No Reserve: 1956 MV Agusta CSTL

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This 1956 MV Agusta CSTL was purchased three years ago by the seller from a Southern California collector. Power is from a 175cc 4-stroke single with a 4-speed transmission. The most recent work is said to have included cleaning the engine case and reupholstering the seat as well as installing a new battery, chain, muffler, and front tire. This MV Agusta is sold with a clean California title in the seller’s name.

No Reserve: 1956 MV Agusta CSTL

The TL designation stood for “Touring Lusso” and featured a dual seat and fishtail muffler. The seat has been reupholstered, and the muffler replaced with an Emmevi item. Chrome Radaelli rims wear a newer tire up front and an older Pirelli in the rear.

No Reserve: 1956 MV Agusta CSTL

The fuel tank wears faded black and red paint and shows its age through assorted dings, corrosion, and paint loss. The decals are worn, and the seller notes that the gas cap seal leaks. A frame-mounted air pump is shown above. A walk-around video has been provided by the seller, with a second viewable below.

No Reserve: 1956 MV Agusta CSTL

The headlight shell contains the ignition and headlight switches as well as a 120-mph CEV speedometer. The odometer shows 208 miles, with total mileage unknown.

No Reserve: 1956 MV Agusta CSTL

The 172cc overhead-valve single was the first 4-stroke offered by MV Augusta and produced eight horsepower in stock form. A 4-speed transmission with a right-side rocker shift transfers power to the rear wheel via a chain drive. The most recent work reportedly included replacement of the battery and chain as well as cleaning the engine case, though no service records are available. A second walk-around video with the engine running is provided below.

No Reserve: 1972 Yamaha DT2 Enduro

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This 1972 Yamaha DT2 Enduro was refurbished and converted for off-road use by its previous owner, a vintage Yamaha collector in Dallas, Texas. Power is from a 250cc two-stroke single with a 5-speed transmission, and modifications include removal of the headlight and turn signals as well as the addition of a fork brace, aftermarket fender, and knobby tires. The bike has been displayed in the New England Motorcycle Museum for the last year and has been ridden less than 10 miles under current ownership. This DT2 is offered with a clean Vermont title in the seller’s name.

No Reserve: 1972 Yamaha DT2 Enduro

The fuel tank is finished in Pearl Yellow, while the fenders and side covers are satin black. The frame was also repainted and engine components were polished during reassembly. The seller notes that the paint on the tank shows orange peel and the forks show oxidation.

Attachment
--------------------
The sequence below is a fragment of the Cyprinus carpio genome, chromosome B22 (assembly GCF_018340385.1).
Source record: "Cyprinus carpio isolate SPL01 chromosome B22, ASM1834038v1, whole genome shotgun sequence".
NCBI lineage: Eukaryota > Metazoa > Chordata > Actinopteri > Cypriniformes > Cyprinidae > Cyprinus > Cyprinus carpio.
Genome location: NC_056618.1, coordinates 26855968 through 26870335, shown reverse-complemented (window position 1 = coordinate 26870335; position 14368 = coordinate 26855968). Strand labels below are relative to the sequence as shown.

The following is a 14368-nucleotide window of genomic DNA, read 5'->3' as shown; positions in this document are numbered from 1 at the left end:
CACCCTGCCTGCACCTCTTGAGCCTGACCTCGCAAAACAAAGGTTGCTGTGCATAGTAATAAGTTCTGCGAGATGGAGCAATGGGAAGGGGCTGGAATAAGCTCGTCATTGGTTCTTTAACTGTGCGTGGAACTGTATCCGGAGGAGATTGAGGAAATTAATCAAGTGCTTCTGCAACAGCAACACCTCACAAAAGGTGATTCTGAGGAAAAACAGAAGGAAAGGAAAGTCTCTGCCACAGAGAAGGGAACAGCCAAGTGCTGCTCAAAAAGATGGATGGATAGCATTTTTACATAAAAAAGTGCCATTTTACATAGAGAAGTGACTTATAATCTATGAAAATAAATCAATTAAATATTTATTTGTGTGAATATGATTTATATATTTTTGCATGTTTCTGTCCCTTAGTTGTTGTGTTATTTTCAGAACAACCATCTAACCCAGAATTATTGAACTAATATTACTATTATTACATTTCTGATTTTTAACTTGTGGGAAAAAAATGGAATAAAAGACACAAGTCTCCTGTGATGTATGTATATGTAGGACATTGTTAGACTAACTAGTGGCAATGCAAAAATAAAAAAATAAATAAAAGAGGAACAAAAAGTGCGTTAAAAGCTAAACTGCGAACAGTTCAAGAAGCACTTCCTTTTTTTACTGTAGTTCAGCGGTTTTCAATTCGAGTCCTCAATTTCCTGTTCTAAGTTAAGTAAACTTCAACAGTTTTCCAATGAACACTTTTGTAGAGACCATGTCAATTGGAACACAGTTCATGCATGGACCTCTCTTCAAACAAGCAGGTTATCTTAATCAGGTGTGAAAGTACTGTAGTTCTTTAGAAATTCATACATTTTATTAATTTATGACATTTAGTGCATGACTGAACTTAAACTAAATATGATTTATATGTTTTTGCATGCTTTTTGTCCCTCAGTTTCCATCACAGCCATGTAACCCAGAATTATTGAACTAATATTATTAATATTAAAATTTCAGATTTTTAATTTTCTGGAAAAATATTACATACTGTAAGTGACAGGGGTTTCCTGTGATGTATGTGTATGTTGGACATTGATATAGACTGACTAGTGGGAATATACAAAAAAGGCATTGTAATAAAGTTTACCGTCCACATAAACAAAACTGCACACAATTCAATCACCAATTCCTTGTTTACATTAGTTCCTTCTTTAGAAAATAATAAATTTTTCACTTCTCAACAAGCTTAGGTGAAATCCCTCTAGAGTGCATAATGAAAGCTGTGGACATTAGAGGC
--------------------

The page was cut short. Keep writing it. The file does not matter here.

No Reserve: 1972 Yamaha DT2 Enduro

The bike was modified for off-road use through removal of the headlight, turn signals, gauges, battery box, and ignition switch. A fork brace, aftermarket front fender, and number plate were added. New old-stock Yamaha handlebars wear new grips and a period cross bar pad.

No Reserve: 1972 Yamaha DT2 Enduro

Wire-spoked wheels are mounted with knobby Dunlop tires, and a new chain and larger rear sprocket have been fitted. The tail light has also been replaced with a smaller aftermarket item.

No Reserve: 1972 Yamaha DT2 Enduro

The 250cc two-stroke single is paired with a 5-speed transmission and was reportedly rebuilt by the previous owner, though supporting records are unavailable. The following work was performed by the New England Motorcycle Museum last year according to the seller:

  • Oil injection pump timed and bled
  • Gear oil and air filter replaced
  • Clutch, control cables, and tire pressure adjusted
  • New spark plug added
  • Compression test performed with 125 psi reported

A video detailing the features and condition has been provided by the seller.

No Reserve: 1988 Ducati Paso 750

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This 1988 Ducati Paso 750 is finished in light metallic blue and shows 24k miles. It is powered by a 748cc L-twin paired with a 5-speed manual gearbox and comes equipped with a set of updated 750 Monster heads. Approximately 5k miles have added by the seller over the past two years, and the last cam belt change and valve adjustment were performed in 2018. This Paso is now being offered with a valve shim assortment and a clean Arizona title in the seller’s name.

No Reserve: 1988 Ducati Paso 750

The Paso features fully enclosed bodywork with dual oil coolers mounted on each side of the engine. Side mirrors and a solid windscreen are also integrated into the main fairing. This example is finished in light metallic blue with a black lower section. Paintwork has been performed in areas, and imperfections are visible in the finish, a few of which have been highlighted in the gallery below. Cracks are also visible in the black vinyl seat cover. 

No Reserve: 1988 Ducati Paso 750